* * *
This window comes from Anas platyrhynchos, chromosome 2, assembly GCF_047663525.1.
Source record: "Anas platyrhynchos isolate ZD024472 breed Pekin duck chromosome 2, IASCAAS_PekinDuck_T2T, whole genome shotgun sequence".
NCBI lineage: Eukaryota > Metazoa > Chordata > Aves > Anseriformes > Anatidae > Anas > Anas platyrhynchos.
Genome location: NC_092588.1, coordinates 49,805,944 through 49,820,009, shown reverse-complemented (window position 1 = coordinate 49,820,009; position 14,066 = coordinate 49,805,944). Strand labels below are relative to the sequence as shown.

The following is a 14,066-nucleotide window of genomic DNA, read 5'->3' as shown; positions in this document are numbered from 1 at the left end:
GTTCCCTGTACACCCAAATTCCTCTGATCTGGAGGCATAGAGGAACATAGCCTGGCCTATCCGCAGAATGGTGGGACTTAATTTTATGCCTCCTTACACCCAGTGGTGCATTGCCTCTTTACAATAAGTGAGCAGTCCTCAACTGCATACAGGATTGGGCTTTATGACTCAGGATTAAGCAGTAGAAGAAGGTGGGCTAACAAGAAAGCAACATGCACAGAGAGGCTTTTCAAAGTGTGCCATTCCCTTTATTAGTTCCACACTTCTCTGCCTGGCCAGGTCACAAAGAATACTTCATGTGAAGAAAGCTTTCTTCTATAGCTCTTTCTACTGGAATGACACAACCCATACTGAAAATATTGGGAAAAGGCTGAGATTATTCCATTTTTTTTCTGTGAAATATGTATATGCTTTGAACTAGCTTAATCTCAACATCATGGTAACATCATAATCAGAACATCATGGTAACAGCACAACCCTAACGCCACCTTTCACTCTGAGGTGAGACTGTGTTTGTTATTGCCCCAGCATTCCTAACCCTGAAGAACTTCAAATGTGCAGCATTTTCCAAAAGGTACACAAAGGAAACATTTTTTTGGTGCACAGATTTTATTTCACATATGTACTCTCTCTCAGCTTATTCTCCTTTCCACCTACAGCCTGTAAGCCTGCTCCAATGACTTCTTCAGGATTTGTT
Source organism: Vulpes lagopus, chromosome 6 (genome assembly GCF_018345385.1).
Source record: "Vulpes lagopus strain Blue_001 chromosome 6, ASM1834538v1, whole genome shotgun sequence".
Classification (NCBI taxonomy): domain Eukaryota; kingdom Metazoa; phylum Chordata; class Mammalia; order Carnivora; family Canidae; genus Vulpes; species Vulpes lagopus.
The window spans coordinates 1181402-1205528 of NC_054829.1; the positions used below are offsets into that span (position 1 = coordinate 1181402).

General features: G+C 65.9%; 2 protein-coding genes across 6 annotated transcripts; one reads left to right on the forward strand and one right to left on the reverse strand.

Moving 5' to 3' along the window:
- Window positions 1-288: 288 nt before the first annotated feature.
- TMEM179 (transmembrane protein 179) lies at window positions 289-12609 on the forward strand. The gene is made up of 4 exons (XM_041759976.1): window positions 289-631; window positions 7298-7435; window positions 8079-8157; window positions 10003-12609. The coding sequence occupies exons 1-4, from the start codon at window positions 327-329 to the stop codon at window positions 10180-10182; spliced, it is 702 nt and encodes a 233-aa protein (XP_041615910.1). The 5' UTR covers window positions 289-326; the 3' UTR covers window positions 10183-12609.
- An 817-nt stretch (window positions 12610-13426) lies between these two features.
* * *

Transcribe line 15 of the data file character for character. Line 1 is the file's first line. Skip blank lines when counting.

- An 817-nt stretch (window positions 12610-13426) lies between these two features.